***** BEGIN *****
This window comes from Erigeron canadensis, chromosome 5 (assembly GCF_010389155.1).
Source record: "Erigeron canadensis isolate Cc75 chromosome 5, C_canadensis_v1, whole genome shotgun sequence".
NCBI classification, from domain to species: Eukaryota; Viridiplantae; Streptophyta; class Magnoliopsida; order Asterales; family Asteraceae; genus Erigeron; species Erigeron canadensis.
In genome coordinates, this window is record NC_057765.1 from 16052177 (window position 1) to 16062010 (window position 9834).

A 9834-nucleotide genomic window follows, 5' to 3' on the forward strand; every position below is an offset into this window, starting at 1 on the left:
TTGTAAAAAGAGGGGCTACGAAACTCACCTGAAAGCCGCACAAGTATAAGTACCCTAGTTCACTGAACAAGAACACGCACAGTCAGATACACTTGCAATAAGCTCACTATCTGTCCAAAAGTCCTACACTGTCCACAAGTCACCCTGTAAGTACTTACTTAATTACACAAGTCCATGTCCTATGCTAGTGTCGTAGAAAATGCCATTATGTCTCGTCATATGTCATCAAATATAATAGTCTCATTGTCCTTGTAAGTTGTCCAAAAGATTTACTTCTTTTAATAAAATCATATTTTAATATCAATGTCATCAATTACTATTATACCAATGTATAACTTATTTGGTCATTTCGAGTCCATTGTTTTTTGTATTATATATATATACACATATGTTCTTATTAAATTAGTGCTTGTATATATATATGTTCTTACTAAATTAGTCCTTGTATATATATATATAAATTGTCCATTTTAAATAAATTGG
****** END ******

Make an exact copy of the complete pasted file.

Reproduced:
This window comes from Erigeron canadensis, chromosome 5 (assembly GCF_010389155.1).
Source record: "Erigeron canadensis isolate Cc75 chromosome 5, C_canadensis_v1, whole genome shotgun sequence".
NCBI classification, from domain to species: Eukaryota; Viridiplantae; Streptophyta; class Magnoliopsida; order Asterales; family Asteraceae; genus Erigeron; species Erigeron canadensis.
In genome coordinates, this window is record NC_057765.1 from 16052177 (window position 1) to 16062010 (window position 9834).

A 9834-nucleotide genomic window follows, 5' to 3' on the forward strand; every position below is an offset into this window, starting at 1 on the left:
TTGTAAAAAGAGGGGCTACGAAACTCACCTGAAAGCCGCACAAGTATAAGTACCCTAGTTCACTGAACAAGAACACGCACAGTCAGATACACTTGCAATAAGCTCACTATCTGTCCAAAAGTCCTACACTGTCCACAAGTCACCCTGTAAGTACTTACTTAATTACACAAGTCCATGTCCTATGCTAGTGTCGTAGAAAATGCCATTATGTCTCGTCATATGTCATCAAATATAATAGTCTCATTGTCCTTGTAAGTTGTCCAAAAGATTTACTTCTTTTAATAAAATCATATTTTAATATCAATGTCATCAATTACTATTATACCAATGTATAACTTATTTGGTCATTTCGAGTCCATTGTTTTTTGTATTATATATATATACACATATGTTCTTATTAAATTAGTGCTTGTATATATATATGTTCTTACTAAATTAGTCCTTGTATATATATATATAAATTGTCCATTTTAAATAAATTGG